COLUMBIA — It doesn’t always have to be creative or entertaining. You just have to finish with more points than the other team. Just ask the Rockhurst Hawklets, who used 48 runs and just seven pass plays on their way to a 40-21 victory over the Rock Bridge Bruins on Friday night at Sells Field.
Rockhurst, the state’s No. 1 team, did not use tricky running plays, either. The team kept the ball moving downhill with enough consistency that the Rock Bridge defense was unable to get off the field.
Bruising run after bruising run from tailbacks Noah Pearl (18 carries, 177 yards) and Jordan Walker (13 carries, 79 yards) kept the clock moving and the ball out of the Bruins' hands. Even with eight or nine defensive players in the box, Rockhurst gained consistent yardage.
“They blocked the heck out of us,” Rock Bridge coach A.J. Ofodile said. “We threw a lot at them, but they got us blocked.”
Rockhurst was afforded the luxury of a quick lead, allowing them to keep the ball on the ground, when University of Oklahoma verbal commit Dan Tapko intercepted Rock Bridge quarterback Mark Pickerel on the game’s first play and jogged into the end zone.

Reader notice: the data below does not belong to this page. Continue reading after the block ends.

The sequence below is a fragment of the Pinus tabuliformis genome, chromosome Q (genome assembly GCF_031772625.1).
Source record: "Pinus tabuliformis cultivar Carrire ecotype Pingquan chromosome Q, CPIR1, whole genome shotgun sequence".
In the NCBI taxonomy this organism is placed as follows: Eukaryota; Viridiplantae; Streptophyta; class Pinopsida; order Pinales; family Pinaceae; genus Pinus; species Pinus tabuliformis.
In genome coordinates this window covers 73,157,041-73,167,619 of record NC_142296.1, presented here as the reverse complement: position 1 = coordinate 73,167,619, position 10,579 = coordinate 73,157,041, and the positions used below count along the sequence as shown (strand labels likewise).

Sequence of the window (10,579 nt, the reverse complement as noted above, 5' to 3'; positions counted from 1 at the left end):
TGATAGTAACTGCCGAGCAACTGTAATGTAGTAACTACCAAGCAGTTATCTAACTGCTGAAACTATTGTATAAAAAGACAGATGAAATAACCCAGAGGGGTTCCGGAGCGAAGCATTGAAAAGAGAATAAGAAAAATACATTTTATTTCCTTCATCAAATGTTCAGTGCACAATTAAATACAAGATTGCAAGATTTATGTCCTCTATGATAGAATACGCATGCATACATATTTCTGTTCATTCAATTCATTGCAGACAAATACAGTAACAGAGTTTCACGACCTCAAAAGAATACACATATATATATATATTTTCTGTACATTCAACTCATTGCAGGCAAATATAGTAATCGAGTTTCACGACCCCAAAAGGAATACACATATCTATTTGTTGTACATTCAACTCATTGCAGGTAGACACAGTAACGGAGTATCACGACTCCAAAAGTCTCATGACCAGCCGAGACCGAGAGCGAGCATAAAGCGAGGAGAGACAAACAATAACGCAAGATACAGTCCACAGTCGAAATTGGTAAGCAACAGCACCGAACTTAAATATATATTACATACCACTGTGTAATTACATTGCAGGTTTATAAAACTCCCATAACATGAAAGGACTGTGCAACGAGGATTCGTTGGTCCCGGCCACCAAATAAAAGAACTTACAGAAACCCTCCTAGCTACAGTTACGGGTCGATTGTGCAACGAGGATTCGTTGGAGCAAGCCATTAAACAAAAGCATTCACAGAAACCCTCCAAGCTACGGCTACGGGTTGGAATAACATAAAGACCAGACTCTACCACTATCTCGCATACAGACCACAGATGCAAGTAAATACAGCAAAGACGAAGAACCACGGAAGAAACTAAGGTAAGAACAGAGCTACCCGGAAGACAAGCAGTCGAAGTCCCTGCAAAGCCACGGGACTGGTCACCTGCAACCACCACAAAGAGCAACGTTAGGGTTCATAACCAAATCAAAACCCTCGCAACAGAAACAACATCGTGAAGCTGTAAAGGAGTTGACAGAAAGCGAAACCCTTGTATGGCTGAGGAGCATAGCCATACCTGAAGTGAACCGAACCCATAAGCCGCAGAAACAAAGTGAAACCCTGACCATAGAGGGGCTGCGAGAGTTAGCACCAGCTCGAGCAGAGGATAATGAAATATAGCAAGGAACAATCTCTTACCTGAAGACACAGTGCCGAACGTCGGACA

Three plays later, Scott Herring intercepted Pickerel again, setting up an 11-yard touchdown run. Two minutes into the game, the Bruins trailed by two touchdowns.
“That left us pretty shellshocked,” Ofodile said.
The margin forced the Bruins into a vertical passing game that had some success (Pickerel finished with 292 yards through the air.) but ultimately fell short because of the Hawklets advantage in the ground game. Rockhurst had scoring drives of 10, 14 and 15 plays once it had the lead.
The coup de grâce came at the end of the first half. Paris Logan returned a kick back to midfield with under 10 seconds left to set up a potential Hail Mary situation. Pickerel then threw a fourth interception, and Alex Bales ran it back 60 yards for a score to put Rockhurst ahead 27-7.
But the Bruin defense felt that it shared the burden of responsibility.
“We failed today because of our mistakes,” senior safety Shawn Rush Jr. said. “We didn’t read our keys; we didn’t fight through our blocks; and we didn’t make good tackles.”
The Bruins, however, were not physically outmatched by the state’s No. 1 team and proved they can play with the toughest competition.
“We picked ourselves up off the canvas and played well in the second half,” Ofodile said. “This is a good measuring stick for us against a really good football team.”